Action sequences should be like musical numbers, when words can no longer contain emotion: Simon Kinberg

Simon Kinberg

The anti-Michael Bay scripts of Simon Kinberg.  Bay shot Transformers 3 during writer’s strike, and admitted he used the plot and dialogue as fillers for action scenes he filmed. Whereas Kinberg and John Woo believe action reflects character. Prep, prep, and prep some more before writing the first draft.

Thrillers showcase great writing. Many first specs sold – Training Day, Brooklyn’s Finest, Inside Job, Memento (actually Focus which is is Nolan’s first) and Mr. and Mrs. Smith which Kinberg sold while in film school – are in this genre. Thrillers have all the elements of writing: the ticking time bombs, the three act structure even if it’s convoluted as in Memento’s case, and enables you to do the 10-minute rule. One of the best pieces of writing advice that changed my screenplays is to make something happen every 10 minutes. A subgoal should be met; a goal should be met and new obstacles in place at the end of an act. Sounds formulaic but it’s so inherent in us as audiences that if the movie’s good, you don’t even notice it.

One of the masters of this genre is Simon Kinberg. Below are excerpts from an interview by Storylink of Kinberg, one of the few A-list screenwriters whose resume is to die for: “Mr. and Mrs. Smith,” “X-Men: The Last Stand” and “First Class,” “Sherlock Holmes.” We’ll just let “Jumper” and “This Means War” slide (Reese Witherspoon was so not meant for that role). And in Hollywood absurdity, he was EP of “Abraham Lincoln: Vampire Hunter” (highly recommend that movie though the title may be off-putting), but was credited as one of the screenwriters when in fact, Seth Grahame-Smith who wrote the novel wrote the whole thing as Kinberg’s own Wiki page states. Power gets you credit when you didn’t even do that role! But still love Kinberg.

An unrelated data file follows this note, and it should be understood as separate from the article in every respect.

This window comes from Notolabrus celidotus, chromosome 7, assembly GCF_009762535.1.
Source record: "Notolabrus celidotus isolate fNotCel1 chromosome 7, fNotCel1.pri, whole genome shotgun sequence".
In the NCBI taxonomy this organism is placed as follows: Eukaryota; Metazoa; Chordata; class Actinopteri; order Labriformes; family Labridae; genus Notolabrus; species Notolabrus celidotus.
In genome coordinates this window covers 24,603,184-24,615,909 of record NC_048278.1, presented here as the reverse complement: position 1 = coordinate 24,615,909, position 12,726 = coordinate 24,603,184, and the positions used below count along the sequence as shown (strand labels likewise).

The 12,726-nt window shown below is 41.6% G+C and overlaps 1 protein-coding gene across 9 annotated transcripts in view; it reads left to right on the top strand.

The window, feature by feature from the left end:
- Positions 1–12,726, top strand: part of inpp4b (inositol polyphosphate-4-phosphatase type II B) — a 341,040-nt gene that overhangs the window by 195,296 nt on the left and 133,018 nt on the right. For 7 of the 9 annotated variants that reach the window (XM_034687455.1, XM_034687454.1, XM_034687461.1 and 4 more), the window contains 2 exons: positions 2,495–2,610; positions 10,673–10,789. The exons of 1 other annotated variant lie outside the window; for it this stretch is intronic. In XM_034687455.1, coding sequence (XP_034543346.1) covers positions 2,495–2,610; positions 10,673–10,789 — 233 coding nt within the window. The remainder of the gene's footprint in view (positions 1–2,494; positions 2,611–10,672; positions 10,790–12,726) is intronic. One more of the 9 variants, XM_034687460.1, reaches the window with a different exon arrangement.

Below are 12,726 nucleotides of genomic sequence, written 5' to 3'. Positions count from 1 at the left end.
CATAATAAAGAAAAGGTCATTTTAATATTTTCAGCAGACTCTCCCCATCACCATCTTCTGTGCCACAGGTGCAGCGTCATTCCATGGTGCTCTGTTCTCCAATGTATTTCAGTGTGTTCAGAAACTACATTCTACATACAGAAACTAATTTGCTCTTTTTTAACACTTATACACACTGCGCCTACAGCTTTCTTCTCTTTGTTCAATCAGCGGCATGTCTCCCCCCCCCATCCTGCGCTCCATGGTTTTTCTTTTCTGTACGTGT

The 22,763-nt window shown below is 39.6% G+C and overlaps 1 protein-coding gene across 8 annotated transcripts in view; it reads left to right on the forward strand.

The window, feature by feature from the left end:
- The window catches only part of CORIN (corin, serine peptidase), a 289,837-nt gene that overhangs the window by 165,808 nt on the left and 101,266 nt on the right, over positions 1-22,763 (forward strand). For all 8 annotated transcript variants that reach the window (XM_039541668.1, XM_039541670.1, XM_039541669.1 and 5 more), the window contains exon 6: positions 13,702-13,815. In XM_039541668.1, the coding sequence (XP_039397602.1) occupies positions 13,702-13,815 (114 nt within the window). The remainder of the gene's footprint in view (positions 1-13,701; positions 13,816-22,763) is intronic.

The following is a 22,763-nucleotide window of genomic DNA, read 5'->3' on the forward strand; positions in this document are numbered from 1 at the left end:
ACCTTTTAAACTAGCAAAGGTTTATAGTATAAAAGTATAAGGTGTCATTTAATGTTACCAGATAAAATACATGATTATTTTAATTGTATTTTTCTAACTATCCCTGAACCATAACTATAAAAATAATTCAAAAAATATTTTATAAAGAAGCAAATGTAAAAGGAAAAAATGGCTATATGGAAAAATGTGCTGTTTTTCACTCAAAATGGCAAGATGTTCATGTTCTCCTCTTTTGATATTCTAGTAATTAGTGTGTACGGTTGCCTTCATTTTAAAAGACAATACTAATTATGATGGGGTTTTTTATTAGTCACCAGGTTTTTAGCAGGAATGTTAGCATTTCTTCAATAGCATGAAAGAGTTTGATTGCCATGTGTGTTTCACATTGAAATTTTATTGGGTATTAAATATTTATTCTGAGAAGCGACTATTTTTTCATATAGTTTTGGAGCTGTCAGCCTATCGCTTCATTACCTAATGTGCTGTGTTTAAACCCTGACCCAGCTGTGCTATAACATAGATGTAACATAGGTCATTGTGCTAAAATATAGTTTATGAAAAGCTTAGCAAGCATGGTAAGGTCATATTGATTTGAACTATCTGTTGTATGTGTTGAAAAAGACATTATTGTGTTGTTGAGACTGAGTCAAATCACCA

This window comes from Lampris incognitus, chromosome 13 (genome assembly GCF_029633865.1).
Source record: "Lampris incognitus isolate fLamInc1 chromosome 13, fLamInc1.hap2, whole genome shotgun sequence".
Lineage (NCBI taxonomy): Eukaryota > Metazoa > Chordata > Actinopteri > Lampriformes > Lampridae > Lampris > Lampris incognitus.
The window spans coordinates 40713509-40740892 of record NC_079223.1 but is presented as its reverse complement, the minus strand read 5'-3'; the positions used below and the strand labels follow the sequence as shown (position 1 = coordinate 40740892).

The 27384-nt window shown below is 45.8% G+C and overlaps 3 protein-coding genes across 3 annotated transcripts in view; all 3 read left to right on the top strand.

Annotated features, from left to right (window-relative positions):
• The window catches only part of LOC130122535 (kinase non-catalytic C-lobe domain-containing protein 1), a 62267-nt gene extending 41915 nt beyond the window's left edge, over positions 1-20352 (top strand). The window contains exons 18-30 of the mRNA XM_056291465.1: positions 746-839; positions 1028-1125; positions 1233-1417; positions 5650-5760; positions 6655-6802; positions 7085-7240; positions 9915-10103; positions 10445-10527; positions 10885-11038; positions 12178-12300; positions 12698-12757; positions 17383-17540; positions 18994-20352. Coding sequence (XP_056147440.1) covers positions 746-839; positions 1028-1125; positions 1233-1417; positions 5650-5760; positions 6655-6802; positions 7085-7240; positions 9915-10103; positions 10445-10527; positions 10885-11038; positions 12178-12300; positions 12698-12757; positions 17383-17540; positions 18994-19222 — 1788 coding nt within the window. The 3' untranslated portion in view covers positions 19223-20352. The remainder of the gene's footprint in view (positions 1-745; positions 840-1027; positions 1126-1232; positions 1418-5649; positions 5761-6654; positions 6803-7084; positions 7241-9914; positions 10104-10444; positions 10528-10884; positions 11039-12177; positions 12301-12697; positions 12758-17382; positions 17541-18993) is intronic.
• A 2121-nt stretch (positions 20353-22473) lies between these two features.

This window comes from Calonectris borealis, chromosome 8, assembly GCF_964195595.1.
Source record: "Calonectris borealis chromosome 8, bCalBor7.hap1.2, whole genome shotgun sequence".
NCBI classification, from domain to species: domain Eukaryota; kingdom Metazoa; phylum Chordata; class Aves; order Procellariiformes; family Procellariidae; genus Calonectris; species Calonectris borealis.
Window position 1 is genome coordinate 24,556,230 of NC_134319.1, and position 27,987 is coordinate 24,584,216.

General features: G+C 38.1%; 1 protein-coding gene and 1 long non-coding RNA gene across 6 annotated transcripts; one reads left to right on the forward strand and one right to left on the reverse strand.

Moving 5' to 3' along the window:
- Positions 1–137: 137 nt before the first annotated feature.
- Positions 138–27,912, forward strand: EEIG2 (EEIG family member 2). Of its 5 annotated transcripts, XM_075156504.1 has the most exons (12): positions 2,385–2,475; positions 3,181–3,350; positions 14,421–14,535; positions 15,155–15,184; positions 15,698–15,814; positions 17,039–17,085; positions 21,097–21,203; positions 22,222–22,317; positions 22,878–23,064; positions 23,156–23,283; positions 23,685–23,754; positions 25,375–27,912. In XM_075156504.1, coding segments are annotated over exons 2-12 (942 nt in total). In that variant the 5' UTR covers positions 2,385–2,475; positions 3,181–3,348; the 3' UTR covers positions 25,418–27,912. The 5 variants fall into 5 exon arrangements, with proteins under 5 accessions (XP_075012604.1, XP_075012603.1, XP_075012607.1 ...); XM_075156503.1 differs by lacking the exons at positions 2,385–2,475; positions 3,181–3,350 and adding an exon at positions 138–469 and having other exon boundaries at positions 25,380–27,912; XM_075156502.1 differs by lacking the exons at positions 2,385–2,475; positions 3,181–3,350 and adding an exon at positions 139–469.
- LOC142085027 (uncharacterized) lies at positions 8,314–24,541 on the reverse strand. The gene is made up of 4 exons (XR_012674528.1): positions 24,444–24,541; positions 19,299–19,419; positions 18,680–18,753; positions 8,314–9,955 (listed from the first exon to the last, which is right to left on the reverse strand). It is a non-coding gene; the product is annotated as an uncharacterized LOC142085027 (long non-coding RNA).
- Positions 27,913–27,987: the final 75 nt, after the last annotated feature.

Good time to mention a series that’s available to Amazon Prime members to rent for $1.99 and also to Netflix members (mail-in not instant video)– there’s an interview of Kinberg and other screenwriters in a series called “The Dialogue: Learn from the Masters.”

You have a knack for writing Action/Romantic Comedy without clichés. Can you give advice on how you incorporate love and adventure into the screenplay?

You are kind. I’ve been very lucky to work with actors who have a strong allergy to clichés. There were plenty of times on the set of Mr. & Mrs. Smith that Brad or Angie killed a line for being cliché. Robert Downey was the same way. But I think the trick (if there is a trick) is just to be honest. Write romance and comedy from personal experience. You’ll find specificity and texture from your own life. And start with the romance before you add action. Action should be an expression of character. Great action sequences should work like musical numbers – they explode when the characters can’t contain their emotion in dialogue alone. I had a chance to work with John Woo early on in my career, and this is one of the things he taught me. He looked at action as music and dance. It’s just another way to articulate emotion. And every action sequence should tell us more about the character – from the way they hold a gun to the way they run or fight in the face of danger.

When you first get one or more ideas for plots and characters, how do you process these toward a structure? Sticky-Notes, story boarding, blocking into a format such as Christopher Vogler’s Hero’s Journey, linear formats, or a legal pad with stages laid out in an outline form? 

I take notes on any possible surface. Then I input those notes into the computer at the end of every day. It starts with random ideas, maybe scenes or moments for the characters. Then eventually I turn that list of notes into a detailed outline, which can run anywhere from 15-50 pages, depending on how intimidated I am by the script (the more intimidated I am, the longer the outline, so I feel like I have more support). When I actually start writing a first draft, I have a very strange and inefficient process: I write everything by hand on blank white pieces of paper, front and back. I keep those pages in a folder, and don’t input anything into the computer until I’m done with the whole script. I don’t know why I started working this way, but I find it does a few things for me: first, I never have a real sense of what page I’m on, so I’m a little freer to experiment; second, I can’t really go back to rewrite (since it would get messy), so I end up moving forward without looking over my shoulder; and third, I end up writing a very, very long first draft. When I input the script, it’s almost invariably 40-50 pages too long, which forces me to be ruthless about cutting. I eliminate anything that isn’t absolutely necessary, because I’m fighting page count. It’s a good exercise. It forces me to justify every line.


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